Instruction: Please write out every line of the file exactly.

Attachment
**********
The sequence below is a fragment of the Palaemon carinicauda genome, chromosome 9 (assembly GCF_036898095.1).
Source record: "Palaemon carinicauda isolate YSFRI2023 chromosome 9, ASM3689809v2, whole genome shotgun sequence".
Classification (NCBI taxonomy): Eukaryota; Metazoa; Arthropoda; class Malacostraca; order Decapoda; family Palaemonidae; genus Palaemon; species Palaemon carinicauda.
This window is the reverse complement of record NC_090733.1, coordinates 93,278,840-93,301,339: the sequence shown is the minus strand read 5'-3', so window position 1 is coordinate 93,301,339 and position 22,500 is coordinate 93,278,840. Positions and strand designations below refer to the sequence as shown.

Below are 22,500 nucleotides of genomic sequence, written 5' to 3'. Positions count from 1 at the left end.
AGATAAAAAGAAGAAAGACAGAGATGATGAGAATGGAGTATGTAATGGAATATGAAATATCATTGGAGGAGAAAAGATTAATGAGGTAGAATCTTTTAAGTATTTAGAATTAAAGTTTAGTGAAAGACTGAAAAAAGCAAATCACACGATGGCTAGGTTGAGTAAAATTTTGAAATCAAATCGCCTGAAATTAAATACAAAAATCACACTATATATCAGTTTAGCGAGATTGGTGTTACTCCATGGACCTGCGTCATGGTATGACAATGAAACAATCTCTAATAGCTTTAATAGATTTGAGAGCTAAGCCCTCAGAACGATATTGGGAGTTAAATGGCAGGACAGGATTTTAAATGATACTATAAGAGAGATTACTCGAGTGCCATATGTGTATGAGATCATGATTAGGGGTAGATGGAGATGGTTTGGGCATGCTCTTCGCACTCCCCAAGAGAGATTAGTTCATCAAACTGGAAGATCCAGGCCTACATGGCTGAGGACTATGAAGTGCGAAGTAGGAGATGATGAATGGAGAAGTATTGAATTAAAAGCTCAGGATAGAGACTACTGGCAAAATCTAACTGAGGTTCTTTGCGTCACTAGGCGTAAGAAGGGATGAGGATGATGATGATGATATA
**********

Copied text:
The sequence below is a fragment of the Palaemon carinicauda genome, chromosome 9 (assembly GCF_036898095.1).
Source record: "Palaemon carinicauda isolate YSFRI2023 chromosome 9, ASM3689809v2, whole genome shotgun sequence".
Classification (NCBI taxonomy): Eukaryota; Metazoa; Arthropoda; class Malacostraca; order Decapoda; family Palaemonidae; genus Palaemon; species Palaemon carinicauda.
This window is the reverse complement of record NC_090733.1, coordinates 93,278,840-93,301,339: the sequence shown is the minus strand read 5'-3', so window position 1 is coordinate 93,301,339 and position 22,500 is coordinate 93,278,840. Positions and strand designations below refer to the sequence as shown.

Below are 22,500 nucleotides of genomic sequence, written 5' to 3'. Positions count from 1 at the left end.
AGATAAAAAGAAGAAAGACAGAGATGATGAGAATGGAGTATGTAATGGAATATGAAATATCATTGGAGGAGAAAAGATTAATGAGGTAGAATCTTTTAAGTATTTAGAATTAAAGTTTAGTGAAAGACTGAAAAAAGCAAATCACACGATGGCTAGGTTGAGTAAAATTTTGAAATCAAATCGCCTGAAATTAAATACAAAAATCACACTATATATCAGTTTAGCGAGATTGGTGTTACTCCATGGACCTGCGTCATGGTATGACAATGAAACAATCTCTAATAGCTTTAATAGATTTGAGAGCTAAGCCCTCAGAACGATATTGGGAGTTAAATGGCAGGACAGGATTTTAAATGATACTATAAGAGAGATTACTCGAGTGCCATATGTGTATGAGATCATGATTAGGGGTAGATGGAGATGGTTTGGGCATGCTCTTCGCACTCCCCAAGAGAGATTAGTTCATCAAACTGGAAGATCCAGGCCTACATGGCTGAGGACTATGAAGTGCGAAGTAGGAGATGATGAATGGAGAAGTATTGAATTAAAAGCTCAGGATAGAGACTACTGGCAAAATCTAACTGAGGTTCTTTGCGTCACTAGGCGTAAGAAGGGATGAGGATGATGATGATGATATA